Responding to Speaker Disruptions on Campus

Monday, October 16, 2017

How does Columbia respond to disruptions of speakers who have been invited to our campus?  Because I have recently heard a wide variety of responses to this question from students on campus, I want to help clarify what our rules are, and are not. (For last week's post on contentious speakers on campus, please see here.)

In keeping with Columbia’s mission to foster the exchange of ideas, Columbia has long allowed speakers to come to our campus even when their messages are reviled by many and contradict our institutional values, including our commitments to careful thought, factual analysis, and the fundamental worth of all in our community and in the world at large.  Likewise, Columbia has long protected protest of those speakers and their ideas, and we have spoken out - both directly and through our teaching, research and other work - against messages that we reject as an institution.

Columbia’s Rules of University Conduct

Our Rules of University Conduct clearly permit both these speakers and protests of them.  The Rules' opening statement explains that the mission of universities generally and our University in particular is to “provide a place for ideas to be tested, for values to be questioned, and for minds to be changed with as few constraints as possible.”

The Rules add:

     To be true to these principles, the University cannot and will not rule any subject or form of expression out of order on the ground that it is objectionable, offensive, immoral, or untrue. Viewpoints will inevitably conflict, and members of the University community will disagree with and may even take offense at both the opinions expressed by others and the manner in which they are expressed. But the role of the University is not to shield individuals from positions that they find unwelcome. Rather, the University is a place for received wisdom and firmly held views to be tested, and tested again, so that members of the University community can listen, challenge each other, and be challenged in return.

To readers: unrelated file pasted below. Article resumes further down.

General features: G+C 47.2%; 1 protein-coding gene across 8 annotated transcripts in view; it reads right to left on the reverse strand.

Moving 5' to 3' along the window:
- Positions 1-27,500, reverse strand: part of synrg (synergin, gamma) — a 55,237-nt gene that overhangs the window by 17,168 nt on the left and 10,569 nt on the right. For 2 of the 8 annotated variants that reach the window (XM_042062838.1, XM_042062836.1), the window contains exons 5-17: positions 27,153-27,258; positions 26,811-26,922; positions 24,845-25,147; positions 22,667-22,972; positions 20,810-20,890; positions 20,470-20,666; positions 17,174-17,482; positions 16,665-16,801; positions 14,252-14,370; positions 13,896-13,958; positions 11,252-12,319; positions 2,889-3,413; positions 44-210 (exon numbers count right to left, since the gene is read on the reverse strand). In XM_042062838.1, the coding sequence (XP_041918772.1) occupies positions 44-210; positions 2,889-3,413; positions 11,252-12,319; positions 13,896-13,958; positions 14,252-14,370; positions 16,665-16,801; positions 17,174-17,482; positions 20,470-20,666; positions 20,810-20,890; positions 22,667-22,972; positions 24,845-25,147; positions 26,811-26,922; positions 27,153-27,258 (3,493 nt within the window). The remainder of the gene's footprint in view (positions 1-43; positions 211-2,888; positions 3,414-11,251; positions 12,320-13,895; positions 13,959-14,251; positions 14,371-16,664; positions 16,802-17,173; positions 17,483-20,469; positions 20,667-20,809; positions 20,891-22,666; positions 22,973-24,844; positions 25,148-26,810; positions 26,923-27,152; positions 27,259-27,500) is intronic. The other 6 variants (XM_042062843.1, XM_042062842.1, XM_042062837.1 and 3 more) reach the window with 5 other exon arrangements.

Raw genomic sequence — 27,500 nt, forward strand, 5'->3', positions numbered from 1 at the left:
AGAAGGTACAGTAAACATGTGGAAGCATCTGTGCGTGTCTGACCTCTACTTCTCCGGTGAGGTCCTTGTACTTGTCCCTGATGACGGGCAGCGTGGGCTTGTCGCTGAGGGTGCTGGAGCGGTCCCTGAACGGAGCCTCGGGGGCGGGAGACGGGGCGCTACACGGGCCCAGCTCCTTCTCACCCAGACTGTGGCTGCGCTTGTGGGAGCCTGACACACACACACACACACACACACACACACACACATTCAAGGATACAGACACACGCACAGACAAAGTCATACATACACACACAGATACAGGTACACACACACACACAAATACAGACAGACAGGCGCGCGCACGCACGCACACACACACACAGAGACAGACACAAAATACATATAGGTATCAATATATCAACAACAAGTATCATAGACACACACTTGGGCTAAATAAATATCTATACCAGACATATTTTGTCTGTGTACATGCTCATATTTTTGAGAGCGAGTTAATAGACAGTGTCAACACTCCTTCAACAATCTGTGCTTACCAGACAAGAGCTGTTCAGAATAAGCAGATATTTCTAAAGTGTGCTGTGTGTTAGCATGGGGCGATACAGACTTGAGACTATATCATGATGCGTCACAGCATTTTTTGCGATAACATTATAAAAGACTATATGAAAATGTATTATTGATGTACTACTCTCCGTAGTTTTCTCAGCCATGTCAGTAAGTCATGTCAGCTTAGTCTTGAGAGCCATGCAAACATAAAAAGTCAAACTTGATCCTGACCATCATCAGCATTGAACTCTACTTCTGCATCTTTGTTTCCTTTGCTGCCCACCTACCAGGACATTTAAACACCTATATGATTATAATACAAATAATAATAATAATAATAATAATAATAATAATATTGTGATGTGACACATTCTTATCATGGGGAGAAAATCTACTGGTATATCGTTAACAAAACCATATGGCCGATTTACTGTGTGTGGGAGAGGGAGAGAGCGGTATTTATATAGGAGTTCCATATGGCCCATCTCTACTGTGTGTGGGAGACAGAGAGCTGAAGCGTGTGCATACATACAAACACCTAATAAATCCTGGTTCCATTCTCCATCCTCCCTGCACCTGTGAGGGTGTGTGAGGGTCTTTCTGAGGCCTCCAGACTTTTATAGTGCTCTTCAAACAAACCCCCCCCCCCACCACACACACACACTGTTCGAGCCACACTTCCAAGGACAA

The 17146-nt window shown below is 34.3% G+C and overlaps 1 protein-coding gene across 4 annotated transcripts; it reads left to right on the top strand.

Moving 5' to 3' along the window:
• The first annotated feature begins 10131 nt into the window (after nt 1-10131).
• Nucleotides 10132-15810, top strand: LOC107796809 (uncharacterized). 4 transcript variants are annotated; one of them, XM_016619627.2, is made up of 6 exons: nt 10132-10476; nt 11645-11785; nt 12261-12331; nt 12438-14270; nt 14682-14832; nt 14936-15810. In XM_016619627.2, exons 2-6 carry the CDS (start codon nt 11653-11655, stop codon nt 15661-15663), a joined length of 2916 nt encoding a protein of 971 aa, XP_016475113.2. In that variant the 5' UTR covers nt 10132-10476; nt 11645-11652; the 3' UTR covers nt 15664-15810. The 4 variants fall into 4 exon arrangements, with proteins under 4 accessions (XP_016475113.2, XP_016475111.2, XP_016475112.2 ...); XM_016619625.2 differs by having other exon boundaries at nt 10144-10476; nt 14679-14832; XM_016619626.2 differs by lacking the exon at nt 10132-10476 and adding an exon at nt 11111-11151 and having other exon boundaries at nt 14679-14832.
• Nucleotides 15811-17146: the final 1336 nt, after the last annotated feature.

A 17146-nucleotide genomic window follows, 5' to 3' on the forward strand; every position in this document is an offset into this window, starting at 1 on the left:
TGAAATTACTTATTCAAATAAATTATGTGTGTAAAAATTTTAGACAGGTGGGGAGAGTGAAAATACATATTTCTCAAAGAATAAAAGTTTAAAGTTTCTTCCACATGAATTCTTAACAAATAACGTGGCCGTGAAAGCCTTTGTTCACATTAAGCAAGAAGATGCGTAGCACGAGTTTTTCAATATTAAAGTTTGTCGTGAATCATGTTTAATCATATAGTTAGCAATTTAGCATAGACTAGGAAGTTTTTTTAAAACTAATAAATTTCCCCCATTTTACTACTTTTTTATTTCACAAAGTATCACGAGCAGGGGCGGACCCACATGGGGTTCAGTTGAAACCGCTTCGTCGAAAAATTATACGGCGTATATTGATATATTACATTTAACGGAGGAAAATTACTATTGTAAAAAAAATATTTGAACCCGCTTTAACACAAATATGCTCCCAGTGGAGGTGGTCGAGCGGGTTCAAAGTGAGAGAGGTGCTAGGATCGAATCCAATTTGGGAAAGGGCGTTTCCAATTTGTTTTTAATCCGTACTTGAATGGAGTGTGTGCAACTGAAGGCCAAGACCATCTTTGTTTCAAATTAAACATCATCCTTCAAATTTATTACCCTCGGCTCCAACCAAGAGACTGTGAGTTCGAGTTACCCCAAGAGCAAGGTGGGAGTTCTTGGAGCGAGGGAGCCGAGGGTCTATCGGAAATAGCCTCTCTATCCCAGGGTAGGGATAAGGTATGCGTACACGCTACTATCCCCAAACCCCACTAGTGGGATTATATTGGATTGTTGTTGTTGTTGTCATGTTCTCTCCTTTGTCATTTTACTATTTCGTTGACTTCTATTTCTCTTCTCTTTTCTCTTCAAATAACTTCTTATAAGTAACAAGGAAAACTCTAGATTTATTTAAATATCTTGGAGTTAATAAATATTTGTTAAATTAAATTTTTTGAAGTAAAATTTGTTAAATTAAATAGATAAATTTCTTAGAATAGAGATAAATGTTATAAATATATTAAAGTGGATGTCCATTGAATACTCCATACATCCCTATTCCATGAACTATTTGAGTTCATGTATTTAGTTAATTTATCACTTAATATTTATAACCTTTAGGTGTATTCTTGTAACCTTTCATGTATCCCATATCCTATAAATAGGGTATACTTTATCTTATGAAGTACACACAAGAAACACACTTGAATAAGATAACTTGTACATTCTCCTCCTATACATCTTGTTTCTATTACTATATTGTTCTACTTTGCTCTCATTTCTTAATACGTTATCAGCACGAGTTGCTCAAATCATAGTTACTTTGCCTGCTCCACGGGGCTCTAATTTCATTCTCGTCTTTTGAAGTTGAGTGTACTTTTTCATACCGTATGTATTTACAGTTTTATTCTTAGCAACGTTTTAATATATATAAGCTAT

How do the Rules apply to protests when an invited speaker is speaking? What is permitted during an event, and what is not?

Given that our Rules specifically allow for vigorous protest, I want to focus on what’s important to know about the limits to protests within an event venue. 

The most important point is also the most basic:  to fulfill our commitment to allowing speakers to speak, we need to allow speakers to speak, uninterrupted, during events.  President Bollinger has said, “[A]nyone with a voice can shout over a speaker; but being able to listen to and then effectively rebut those with whom we disagree – particularly those who themselves peddle intolerance – is one of the greatest skills our education can bestow.”  

In practice, this means that students and others who oppose a speaker can express their views in many ways – by asking the toughest, most challenging questions during a Q&A; by wearing clothing expressing their message; by expressing their opposition in writing before, during or after an event; and by participating in protests outside the venue. 

What’s off limits inside of an event? Talking or making noise when it is the speaker's turn to talk, interfering with the speaker’s or audience members’ view, or being in the front of the room while the event is taking place unless the event organizers have given permission to do so. (The University’s other rules on harassment, safety, and respect for property also apply.)

What happens during an event if someone disrupts a speaker?

Delegates under the Rules of University Conduct have responsibility for approaching anyone causing a disruption; their role is to assist with enforcing the Rules.